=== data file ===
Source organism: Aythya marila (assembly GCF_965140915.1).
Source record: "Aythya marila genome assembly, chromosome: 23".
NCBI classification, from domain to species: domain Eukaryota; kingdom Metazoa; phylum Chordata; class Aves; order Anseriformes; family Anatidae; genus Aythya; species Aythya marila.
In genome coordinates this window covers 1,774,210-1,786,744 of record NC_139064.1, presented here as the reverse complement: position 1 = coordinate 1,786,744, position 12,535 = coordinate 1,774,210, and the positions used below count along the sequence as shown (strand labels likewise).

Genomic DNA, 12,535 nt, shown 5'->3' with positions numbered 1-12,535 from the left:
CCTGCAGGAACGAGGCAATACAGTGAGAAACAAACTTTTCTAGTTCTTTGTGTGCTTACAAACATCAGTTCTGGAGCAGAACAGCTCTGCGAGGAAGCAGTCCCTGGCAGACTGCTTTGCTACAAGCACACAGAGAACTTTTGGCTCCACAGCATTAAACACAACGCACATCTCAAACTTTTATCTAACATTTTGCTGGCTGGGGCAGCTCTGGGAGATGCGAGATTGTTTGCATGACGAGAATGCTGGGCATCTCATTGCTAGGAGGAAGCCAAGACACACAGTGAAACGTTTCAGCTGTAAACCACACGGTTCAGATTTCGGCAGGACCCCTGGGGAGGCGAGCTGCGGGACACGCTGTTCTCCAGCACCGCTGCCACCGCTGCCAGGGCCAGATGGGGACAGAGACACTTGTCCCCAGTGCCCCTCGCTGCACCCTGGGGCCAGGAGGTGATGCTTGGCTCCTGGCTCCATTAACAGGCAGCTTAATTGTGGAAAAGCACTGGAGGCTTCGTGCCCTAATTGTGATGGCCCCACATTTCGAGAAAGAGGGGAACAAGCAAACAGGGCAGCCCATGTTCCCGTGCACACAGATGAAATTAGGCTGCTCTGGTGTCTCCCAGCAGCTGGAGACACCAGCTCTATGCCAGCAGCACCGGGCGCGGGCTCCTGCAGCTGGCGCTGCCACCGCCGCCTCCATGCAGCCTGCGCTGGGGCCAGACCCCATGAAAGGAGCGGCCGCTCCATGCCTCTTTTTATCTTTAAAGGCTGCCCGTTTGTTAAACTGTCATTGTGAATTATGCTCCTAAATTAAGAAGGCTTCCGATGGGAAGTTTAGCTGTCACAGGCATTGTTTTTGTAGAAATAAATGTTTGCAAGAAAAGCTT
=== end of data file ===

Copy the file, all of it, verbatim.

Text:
Source organism: Aythya marila (assembly GCF_965140915.1).
Source record: "Aythya marila genome assembly, chromosome: 23".
NCBI classification, from domain to species: domain Eukaryota; kingdom Metazoa; phylum Chordata; class Aves; order Anseriformes; family Anatidae; genus Aythya; species Aythya marila.
In genome coordinates this window covers 1,774,210-1,786,744 of record NC_139064.1, presented here as the reverse complement: position 1 = coordinate 1,786,744, position 12,535 = coordinate 1,774,210, and the positions used below count along the sequence as shown (strand labels likewise).

Genomic DNA, 12,535 nt, shown 5'->3' with positions numbered 1-12,535 from the left:
CCTGCAGGAACGAGGCAATACAGTGAGAAACAAACTTTTCTAGTTCTTTGTGTGCTTACAAACATCAGTTCTGGAGCAGAACAGCTCTGCGAGGAAGCAGTCCCTGGCAGACTGCTTTGCTACAAGCACACAGAGAACTTTTGGCTCCACAGCATTAAACACAACGCACATCTCAAACTTTTATCTAACATTTTGCTGGCTGGGGCAGCTCTGGGAGATGCGAGATTGTTTGCATGACGAGAATGCTGGGCATCTCATTGCTAGGAGGAAGCCAAGACACACAGTGAAACGTTTCAGCTGTAAACCACACGGTTCAGATTTCGGCAGGACCCCTGGGGAGGCGAGCTGCGGGACACGCTGTTCTCCAGCACCGCTGCCACCGCTGCCAGGGCCAGATGGGGACAGAGACACTTGTCCCCAGTGCCCCTCGCTGCACCCTGGGGCCAGGAGGTGATGCTTGGCTCCTGGCTCCATTAACAGGCAGCTTAATTGTGGAAAAGCACTGGAGGCTTCGTGCCCTAATTGTGATGGCCCCACATTTCGAGAAAGAGGGGAACAAGCAAACAGGGCAGCCCATGTTCCCGTGCACACAGATGAAATTAGGCTGCTCTGGTGTCTCCCAGCAGCTGGAGACACCAGCTCTATGCCAGCAGCACCGGGCGCGGGCTCCTGCAGCTGGCGCTGCCACCGCCGCCTCCATGCAGCCTGCGCTGGGGCCAGACCCCATGAAAGGAGCGGCCGCTCCATGCCTCTTTTTATCTTTAAAGGCTGCCCGTTTGTTAAACTGTCATTGTGAATTATGCTCCTAAATTAAGAAGGCTTCCGATGGGAAGTTTAGCTGTCACAGGCATTGTTTTTGTAGAAATAAATGTTTGCAAGAAAAGCTT